Entertainment

Keeping it real

Chinese version of a South Korean reality show proves a big hit

Angelababy w

The show stars Angelababy

Although the concept of reality television wasn’t introduced in China until about a decade ago, it has become the most popular genre on TV. In the fourth quarter of this year alone, 20 new reality shows will make their debut. Audiences will have even more to choose from next year, with Xinmin Evening News reporting that at least 200 reality series are scheduled to launch, up from 90 this year.

It has also become fertile ground for foreign TV firms looking to collect royalties in the fast-growing China market. For example, since October, a Chinese version of the reality competition Amazing Race (a format originally aired on American channel CBS) has been shown on Shenzhen Satellite Network, while Dragon Satellite TV in Shanghai has bought the rights to reproduce 2 Days & 1 Night from South Korean network KBS (for more, see the next story).

Meanwhile, another reality format based on a foreign show is dominating the ratings. Running Man, which first screened on South Korean network SBS, has made its way to China. It’s broadcast on Zhejiang Satellite TV and has done well during primetime on Fridays, as well as collecting an additional 40 million views on online video site LeTV.

The show features a group of celebrities, including Deng Chao and Angelababy (see WiC29), who race to complete various missions and win the competition. Audiences say it is entertaining to watch since the stars reveal another side of their personalities. For instance, viewers claim to be surprised to discover that Angelababy is “down-to-earth”. In one episode the model-turned-actress wrestles another star, and in some scenes is seen make-up free. “Not only is Angelababy unpretentious, she is also very strong. I’m in love,” one (likely male) netizen gushed.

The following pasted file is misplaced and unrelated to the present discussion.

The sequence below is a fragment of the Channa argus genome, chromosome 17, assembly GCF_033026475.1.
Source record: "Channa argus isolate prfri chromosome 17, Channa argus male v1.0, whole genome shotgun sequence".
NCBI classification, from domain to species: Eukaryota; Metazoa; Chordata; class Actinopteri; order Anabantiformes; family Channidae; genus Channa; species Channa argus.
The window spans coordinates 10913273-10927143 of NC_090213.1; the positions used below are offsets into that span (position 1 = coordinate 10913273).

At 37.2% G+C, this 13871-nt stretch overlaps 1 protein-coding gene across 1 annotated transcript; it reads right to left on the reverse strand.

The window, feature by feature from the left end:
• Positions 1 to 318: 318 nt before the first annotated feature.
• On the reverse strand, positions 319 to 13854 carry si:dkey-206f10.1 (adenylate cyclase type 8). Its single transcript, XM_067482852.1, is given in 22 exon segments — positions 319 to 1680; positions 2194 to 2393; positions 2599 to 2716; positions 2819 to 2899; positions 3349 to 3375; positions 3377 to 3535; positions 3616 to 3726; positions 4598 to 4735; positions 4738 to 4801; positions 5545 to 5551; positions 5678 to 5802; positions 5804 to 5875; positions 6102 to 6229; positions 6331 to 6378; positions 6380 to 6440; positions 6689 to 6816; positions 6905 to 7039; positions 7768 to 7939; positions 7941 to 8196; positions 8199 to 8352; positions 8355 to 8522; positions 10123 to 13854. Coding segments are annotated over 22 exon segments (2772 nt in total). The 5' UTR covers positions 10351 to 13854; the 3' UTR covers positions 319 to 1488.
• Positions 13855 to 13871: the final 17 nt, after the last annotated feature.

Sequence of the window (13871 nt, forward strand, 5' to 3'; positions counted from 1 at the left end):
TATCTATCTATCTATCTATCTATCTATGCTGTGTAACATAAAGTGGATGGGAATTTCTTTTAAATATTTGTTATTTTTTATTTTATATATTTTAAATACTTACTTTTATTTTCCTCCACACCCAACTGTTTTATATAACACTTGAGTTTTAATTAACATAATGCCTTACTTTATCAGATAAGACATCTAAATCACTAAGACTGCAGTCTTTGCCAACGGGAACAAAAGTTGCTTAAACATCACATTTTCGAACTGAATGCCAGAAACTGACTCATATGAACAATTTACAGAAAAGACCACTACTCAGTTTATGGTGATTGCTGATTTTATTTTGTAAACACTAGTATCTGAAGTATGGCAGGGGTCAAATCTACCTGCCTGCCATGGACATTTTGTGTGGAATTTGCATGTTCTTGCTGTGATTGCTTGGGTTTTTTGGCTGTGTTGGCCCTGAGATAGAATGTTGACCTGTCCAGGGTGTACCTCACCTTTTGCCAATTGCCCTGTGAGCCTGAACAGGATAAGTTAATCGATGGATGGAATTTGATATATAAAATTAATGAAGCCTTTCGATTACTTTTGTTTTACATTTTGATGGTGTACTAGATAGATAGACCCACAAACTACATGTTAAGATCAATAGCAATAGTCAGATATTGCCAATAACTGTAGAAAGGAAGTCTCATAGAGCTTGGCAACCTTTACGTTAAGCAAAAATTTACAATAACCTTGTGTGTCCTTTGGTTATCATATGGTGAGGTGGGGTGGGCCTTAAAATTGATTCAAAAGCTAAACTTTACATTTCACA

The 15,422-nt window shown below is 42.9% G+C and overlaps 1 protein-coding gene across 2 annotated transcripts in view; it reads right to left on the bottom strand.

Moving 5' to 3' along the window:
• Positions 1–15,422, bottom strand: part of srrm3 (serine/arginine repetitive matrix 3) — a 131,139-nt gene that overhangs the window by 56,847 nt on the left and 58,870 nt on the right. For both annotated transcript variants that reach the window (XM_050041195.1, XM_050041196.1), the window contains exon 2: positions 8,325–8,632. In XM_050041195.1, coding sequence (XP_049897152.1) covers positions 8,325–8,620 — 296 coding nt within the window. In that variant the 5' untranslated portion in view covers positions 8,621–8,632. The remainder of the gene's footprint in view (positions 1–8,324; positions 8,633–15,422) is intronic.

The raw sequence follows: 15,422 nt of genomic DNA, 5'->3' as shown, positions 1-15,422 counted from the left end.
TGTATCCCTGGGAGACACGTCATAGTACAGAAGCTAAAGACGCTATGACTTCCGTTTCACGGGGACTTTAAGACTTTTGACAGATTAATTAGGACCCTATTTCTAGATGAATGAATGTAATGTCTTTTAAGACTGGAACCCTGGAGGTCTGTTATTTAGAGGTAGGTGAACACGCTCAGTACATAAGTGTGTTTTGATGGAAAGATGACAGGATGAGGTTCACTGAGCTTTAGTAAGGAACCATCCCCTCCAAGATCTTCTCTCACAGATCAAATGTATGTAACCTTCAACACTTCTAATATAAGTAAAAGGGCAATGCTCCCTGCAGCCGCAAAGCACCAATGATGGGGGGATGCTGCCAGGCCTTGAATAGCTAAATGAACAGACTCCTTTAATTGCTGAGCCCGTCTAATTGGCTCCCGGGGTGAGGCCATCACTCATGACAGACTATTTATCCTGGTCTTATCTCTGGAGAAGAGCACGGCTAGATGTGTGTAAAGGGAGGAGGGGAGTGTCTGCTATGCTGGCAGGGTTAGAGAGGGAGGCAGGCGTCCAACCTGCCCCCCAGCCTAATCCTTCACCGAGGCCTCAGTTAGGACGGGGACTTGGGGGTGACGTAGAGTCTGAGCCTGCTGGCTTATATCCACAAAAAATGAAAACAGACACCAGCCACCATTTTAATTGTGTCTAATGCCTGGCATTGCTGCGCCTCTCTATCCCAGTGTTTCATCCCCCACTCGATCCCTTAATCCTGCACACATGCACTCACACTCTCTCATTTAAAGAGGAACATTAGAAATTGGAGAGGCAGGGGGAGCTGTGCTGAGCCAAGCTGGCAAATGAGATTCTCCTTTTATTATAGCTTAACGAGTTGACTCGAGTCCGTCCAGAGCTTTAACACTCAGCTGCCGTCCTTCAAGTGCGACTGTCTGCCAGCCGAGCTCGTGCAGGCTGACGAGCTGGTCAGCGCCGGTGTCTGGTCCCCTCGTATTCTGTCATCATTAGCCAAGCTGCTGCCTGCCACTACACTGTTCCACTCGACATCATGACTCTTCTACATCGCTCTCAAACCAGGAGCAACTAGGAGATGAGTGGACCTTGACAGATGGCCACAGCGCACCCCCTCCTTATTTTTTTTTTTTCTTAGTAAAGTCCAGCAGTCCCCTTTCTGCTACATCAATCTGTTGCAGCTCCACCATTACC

“Whether making fools of themselves or making audiences laugh, the celebrities have really embraced the challenges. It allows the audience to put together the ‘true personality’ of the stars. And that’s the real charm of what makes for great reality TV,” says Wen Hui Daily.

The success of Running Man is another triumph for South Korea’s entertainment industry. In addition to romantic dramas like My Love Who Came From the Stars, Seoul has also been exporting its reality TV hits. But while Hunan Satellite TV’s Dad, Where are We Going, as well as I’m a Singer, were both local adaptations of popular South Korean programmes, SBS is actually co-producing Running Man with Zhejiang Satellite TV. Previously, satellite networks have paid royalties and then adapted the show for the Chinese audience. Instead of taking a straight fee, SBS hopes that forming partnerships with the domestic networks will increase its profits in China.

SBS is deeply involved in the production process of China’s Running Man. Some of the show take is set in Seoul (one of the challenges takes place inside the SBS studio). And one of the hosts in the original series also makes a guest appearance in the premiere of the Chinese show.

According to the Beijing Times, many of the original Korean crew flew in to help film the Chinese version too.

“The collaboration with SBS is the largest project this year. They want to make even bigger commercial returns from China,” admits Yu Hangying, a producer at Zhejiang Satellite TV. “So unlike other reality TV concepts, this one has the full participation of the South Korean team. They were not only heavily involved in the filming of the episodes, they were even in charge of the post-production. For instance, the premiere of the Chinese show was even edited by the director of the original Running Man.”

Hong Kong magazine New Monday says the pay off for SBS could be terrific. It reckons that the show has already brought in over Rmb400 million ($65.4 million) in advertising revenue.

But despite the positive reviews, Running Man’s ratings have yet to match The Voice of China, a singing competition that recently concluded on Zhejiang Satellite TV (see WiC256). Xinmin Evening News says it could be a sign that Chinese audiences are having trouble “digesting reality TV galore”.


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